The twinDing Dong Lingtombs have nearly identical exteriors, but Cixi had hers rebuilt in 1895, 14 years after Ci'an's death (in which she is suspected of having had a hand), using far more expensive materials. The main hall contains reproductions of pictures produced in 1903 by Cixi's photo studio within the Summer Palace. Everywhere there are reminders of the Forbidden City, such as the terrace-corner spouts carved as water-loving dragons(che).The interior has motifs strikingly painted in gold on dark wood, recalling the buildings where she spent her last years. There are walls of carved and gilded brick, and superbly fearsome wooden dragons writhe down the columns. After this, the other tombs seem gaudy.

The enclosure of theYu Fei Yuan Qin (Garden of Rest)contains moss-covered tumuli for 35 of the Qianlong emperor's concubines. Another is buried in a proper tomb chamber, along with an empress whom Qianlong had grown to dislike.

TheJing Lingis the tomb of Qianlong's grandfather, the Kangxi emperor, and is surprisingly modest given that he was possibly the greatest emperor the Chinese ever had, but that's in keeping with what is known of his character. The spirit way leading to the tomb has an elegant five-arch bridge; the guardian figures are placed on an unusual curve quite close to the tomb itself, and are more decorated than those at earlier tombs. TheYu Linghas the finest tomb chamber, a series of rooms separated by solid marble doors, with its walls and arched ceilings engraved with Buddha figures and more than 30,000 words of Tibetan scripture. The 3-ton doors themselves have reliefs of bodhisattvas (beings on the road to enlightenment) and the four protective kings usually found at temple entrances. This tomb is worth the trip in its own right.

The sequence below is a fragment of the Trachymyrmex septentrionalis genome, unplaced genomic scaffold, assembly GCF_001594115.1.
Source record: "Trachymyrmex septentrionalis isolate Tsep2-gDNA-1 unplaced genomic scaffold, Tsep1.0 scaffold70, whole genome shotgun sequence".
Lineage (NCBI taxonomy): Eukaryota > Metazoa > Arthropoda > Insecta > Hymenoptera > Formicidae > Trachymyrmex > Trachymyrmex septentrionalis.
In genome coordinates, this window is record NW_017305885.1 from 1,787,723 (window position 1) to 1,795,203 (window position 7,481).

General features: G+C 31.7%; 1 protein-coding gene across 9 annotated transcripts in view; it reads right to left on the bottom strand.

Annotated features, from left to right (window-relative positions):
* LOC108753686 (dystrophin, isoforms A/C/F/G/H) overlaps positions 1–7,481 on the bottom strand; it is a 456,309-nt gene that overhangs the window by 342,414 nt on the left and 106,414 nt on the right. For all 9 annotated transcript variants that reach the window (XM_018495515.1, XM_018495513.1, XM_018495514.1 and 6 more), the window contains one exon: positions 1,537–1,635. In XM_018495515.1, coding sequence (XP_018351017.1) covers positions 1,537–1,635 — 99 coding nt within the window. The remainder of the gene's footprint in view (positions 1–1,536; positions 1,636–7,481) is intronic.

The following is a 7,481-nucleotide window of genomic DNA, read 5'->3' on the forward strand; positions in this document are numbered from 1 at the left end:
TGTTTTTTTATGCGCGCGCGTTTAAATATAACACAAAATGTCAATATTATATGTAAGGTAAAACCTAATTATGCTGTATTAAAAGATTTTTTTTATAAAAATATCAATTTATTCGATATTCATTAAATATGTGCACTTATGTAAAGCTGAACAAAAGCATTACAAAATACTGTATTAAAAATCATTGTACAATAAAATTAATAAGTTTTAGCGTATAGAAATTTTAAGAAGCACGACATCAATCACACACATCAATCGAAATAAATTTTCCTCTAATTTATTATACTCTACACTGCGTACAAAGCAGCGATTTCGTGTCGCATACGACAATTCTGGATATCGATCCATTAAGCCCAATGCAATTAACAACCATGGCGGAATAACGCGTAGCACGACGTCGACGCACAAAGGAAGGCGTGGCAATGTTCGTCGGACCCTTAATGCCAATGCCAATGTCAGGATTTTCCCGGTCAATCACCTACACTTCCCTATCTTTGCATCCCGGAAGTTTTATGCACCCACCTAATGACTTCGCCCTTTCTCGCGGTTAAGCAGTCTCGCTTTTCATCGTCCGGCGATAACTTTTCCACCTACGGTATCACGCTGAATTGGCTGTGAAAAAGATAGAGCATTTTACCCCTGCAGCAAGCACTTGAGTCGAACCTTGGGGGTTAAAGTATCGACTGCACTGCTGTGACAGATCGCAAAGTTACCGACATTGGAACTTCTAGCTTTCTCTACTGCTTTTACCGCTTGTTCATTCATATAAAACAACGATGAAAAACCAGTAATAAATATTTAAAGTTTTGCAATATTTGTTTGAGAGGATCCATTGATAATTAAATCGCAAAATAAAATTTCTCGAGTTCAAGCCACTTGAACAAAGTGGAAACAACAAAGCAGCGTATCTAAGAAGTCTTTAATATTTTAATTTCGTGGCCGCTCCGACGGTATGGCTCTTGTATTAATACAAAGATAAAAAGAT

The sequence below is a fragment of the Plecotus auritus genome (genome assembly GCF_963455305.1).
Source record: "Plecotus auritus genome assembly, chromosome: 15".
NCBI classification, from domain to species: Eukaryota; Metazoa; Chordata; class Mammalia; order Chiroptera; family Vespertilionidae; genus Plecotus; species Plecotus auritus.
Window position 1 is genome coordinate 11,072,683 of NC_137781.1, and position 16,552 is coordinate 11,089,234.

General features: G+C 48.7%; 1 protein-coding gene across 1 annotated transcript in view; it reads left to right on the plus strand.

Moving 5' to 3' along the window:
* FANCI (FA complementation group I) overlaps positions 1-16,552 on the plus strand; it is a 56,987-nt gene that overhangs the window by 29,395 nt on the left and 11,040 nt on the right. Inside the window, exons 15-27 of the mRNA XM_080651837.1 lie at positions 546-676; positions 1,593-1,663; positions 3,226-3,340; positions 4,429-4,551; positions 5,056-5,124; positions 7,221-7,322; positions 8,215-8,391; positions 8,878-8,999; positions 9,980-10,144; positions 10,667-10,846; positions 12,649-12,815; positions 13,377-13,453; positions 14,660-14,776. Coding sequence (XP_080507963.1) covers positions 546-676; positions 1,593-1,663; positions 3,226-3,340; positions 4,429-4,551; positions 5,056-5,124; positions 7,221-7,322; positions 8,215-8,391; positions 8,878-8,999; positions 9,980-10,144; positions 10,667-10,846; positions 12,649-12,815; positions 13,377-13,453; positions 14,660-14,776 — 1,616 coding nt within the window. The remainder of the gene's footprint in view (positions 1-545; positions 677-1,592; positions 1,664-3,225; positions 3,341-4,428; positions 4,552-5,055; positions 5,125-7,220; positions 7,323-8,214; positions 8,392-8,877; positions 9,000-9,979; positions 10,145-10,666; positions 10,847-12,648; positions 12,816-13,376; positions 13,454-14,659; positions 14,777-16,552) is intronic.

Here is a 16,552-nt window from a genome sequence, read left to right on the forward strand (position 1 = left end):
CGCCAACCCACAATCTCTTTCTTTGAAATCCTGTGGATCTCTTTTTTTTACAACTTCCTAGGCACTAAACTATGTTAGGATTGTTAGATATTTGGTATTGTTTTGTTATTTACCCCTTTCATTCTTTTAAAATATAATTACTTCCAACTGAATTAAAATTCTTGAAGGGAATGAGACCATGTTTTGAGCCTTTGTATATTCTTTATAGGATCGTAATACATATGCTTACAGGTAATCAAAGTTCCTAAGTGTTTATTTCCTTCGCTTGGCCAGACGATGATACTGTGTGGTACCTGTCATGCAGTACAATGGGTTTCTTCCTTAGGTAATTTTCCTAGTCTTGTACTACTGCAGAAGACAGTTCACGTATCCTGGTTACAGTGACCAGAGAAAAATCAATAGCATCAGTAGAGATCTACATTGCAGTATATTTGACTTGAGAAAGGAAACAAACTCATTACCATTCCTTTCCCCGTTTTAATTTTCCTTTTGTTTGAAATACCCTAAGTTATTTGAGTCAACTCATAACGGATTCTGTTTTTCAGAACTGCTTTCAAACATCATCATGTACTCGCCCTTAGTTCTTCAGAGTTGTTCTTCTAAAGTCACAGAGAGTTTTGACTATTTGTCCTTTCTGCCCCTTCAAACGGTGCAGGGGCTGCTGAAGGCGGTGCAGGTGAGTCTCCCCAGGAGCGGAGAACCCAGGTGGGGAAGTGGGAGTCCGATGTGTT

Western Qing Tombs (Qing Xi Ling)

140km (87 miles) SW of Beijing

The Yongzheng emperor broke with tradition and ordered his tomb to be constructed here, away from his father (the Kangxi emperor). His son, the Qianlong emperor, decided to be buried near his grandfather and that thereafter burials should alternate between the eastern and western sites, although this was not followed consistently. The first tomb, theTai Ling, was completed in 1737, 2 years after the Yongzheng reign. The last imperial interment was in 1998, when the ashes of Aisin Gioro Henry Puyi, the last emperor, were moved to a commercial cemetery here. He and 2 consorts were added to 4 emperors, 4 empresses, 4 princes, 2 princesses, and 57 concubines. The site is rural, more densely forested than the Qing Dong Ling, overlapped by orchards and agriculture, and with chickens, goats, and the odd rabbit to be encountered.

TheChang Ling(tomb of the Jiaqing emperor) andChong Ling(tomb of the Guangxu emperor) are also open, as well as theChang Xi Lingwith the extraordinary sonic effects of itsHuiyin Bi-- an echo wall where, as the only visitor, you can try out the special effects available only in theory at the Temple of Heaven.

Visitor Information-- The ticket office is open from 8am to 5pm; atong piao(for access to all the tombs) costs ¥90 ($10) and is good for 2 days. There's no access by tourist bus -- part of the appeal for most visitors.